The show was known for a kind of blank irony and in-joke style different from much of the comedy that had come before, including things like the Harvard Lampoon and ‘70s "SNL." (It certainly had roots in that earlier stuff -- Bill Murray seems like an antecedent.) Were you guys conscious of coming up with a new strain of American humor or did it just feel like writing jokes?

Well, I would change the word "blank" to "deadpan." We were consciously doing observational material about everything we saw. We were consciously using all the resources around us that hadn’t been used on talk shows, to the extent that we could figure them out. Carson had given us a few restrictions, like “no monologue” (which he felt was his signature) and “no announcer sidekick.” Since that left everything else in the world to pick from, we had a pretty free rein. What we were also consciously aware of was a dislike for the standard kind of closed-club superficial show business demeanor that had dominated the entertainment of the generation before us. So what you might say we did was open the door and invite the rest of the world in.

By the time the night show hit, we had both learned a few things about what parts of our growing repertoire played before a live audience. We enlarged on that. A former stand-up comedian, Dave was always concerned with making the live in-house audience laugh. When we failed to do that, he was not pleased.

Was the energy in the writers' room similar to the way we see comedy writing in movies and TV – like in “The Dick Van Dyke Show” or “30 Rock” or “Funny People” or something? My guess is that like most kinds of writing, there is a fair bit of waiting around and misfires even when very smart people get together to do this kind of thing.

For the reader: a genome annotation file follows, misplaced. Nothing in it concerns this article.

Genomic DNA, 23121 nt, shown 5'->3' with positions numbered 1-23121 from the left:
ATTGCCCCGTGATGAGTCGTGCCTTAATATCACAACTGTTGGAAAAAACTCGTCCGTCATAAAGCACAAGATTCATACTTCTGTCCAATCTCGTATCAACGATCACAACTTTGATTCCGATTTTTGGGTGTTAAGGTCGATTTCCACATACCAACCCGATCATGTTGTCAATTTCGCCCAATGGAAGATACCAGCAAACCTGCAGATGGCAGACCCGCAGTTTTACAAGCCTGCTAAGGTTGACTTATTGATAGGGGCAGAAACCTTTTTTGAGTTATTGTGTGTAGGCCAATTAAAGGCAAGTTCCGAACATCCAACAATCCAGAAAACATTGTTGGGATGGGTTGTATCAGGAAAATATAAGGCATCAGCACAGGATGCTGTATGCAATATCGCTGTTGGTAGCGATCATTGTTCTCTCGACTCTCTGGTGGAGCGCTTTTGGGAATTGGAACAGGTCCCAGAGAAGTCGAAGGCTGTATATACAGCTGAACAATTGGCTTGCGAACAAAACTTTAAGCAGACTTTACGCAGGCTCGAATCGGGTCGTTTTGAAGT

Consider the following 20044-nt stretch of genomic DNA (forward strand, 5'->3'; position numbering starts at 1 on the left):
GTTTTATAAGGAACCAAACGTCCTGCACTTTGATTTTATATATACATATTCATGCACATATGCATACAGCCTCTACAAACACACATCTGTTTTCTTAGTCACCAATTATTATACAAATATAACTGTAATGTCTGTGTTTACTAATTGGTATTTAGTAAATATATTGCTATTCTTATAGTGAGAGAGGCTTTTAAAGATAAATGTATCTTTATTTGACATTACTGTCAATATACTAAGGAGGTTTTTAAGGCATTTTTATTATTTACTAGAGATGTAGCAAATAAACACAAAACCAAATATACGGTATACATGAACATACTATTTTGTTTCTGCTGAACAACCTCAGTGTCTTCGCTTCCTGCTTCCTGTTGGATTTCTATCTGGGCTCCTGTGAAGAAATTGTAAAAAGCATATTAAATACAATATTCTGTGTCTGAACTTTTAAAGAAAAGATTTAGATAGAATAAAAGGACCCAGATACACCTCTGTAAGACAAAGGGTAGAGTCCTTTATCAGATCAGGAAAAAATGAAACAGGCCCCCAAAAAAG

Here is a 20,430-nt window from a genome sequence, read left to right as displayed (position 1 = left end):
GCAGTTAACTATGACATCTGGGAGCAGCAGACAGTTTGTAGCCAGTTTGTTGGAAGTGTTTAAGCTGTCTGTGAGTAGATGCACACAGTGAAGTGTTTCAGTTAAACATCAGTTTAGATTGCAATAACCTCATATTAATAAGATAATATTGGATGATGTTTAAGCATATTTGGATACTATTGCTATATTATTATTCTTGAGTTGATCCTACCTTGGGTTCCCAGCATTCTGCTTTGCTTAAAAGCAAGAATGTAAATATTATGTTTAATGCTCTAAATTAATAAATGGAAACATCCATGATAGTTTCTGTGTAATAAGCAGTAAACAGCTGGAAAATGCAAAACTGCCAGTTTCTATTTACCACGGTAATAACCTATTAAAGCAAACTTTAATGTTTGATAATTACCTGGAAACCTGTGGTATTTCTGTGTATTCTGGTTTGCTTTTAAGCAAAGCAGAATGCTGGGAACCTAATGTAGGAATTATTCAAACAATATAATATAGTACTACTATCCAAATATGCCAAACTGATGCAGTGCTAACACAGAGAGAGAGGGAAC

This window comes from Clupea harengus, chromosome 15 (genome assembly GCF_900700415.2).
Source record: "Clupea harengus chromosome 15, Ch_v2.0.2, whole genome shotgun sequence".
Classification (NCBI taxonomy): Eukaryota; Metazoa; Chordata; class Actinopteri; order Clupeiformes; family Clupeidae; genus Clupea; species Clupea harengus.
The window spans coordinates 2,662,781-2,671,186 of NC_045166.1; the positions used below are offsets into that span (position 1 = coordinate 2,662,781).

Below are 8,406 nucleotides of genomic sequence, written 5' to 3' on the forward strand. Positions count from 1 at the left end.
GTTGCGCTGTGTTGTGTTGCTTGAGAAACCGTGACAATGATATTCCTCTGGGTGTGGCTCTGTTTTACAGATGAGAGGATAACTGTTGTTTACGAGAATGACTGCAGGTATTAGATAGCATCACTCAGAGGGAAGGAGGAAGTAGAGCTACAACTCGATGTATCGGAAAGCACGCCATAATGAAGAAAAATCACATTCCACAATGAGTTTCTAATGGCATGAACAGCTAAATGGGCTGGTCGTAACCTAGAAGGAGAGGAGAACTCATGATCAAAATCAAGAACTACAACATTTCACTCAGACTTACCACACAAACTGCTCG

There were various approaches. During my reign, I didn’t really group-write in a room too much. Writers pitched ideas to me and the ones that Dave said yes to moved forward, with their authors at the helm. When there were ideas that were partly developed and needed more jokes, I’d ask everyone to submit a few on paper and we'd pick the best ones. Probably the other head writers after me used different approaches. That was the one that suited me best.

Stupid Pet Tricks, Small Town News, Top Ten lists, Dumb Ads, Larry “Bud” Melman, the Guy Under the Seats… Did you have a role in any of these and what was it like to put them together?

I had the original idea for Stupid Pet Tricks, but after we ran an ad in the paper, others were put in charge of watching the auditions and picking the tricks which would appear.

I did a lot of Small Town News initially. We started that on the morning show, and it actually led to doing a show from someone’s home in Cresco, Iowa, right before we were canceled. After a while on the night show, those many small-town newspapers we subscribed to (and trade magazines) began piling up.  So if you were out of things to do, every writer was asked to look through them and submit a few things.

I worked on some of the Larry "Bud" stuff at the beginning, like those ads for Melman Busses and Toast on a Stick and whatever. (I was just thinking this morning about how my late brother actually invented Toast on a Stick.) Jeff Martin and I went with him to the bus depot when he was greeting out-of-town visitors.

Chris Elliott wrote all his own material. Toward the end, he worked mainly with Adam Resnick.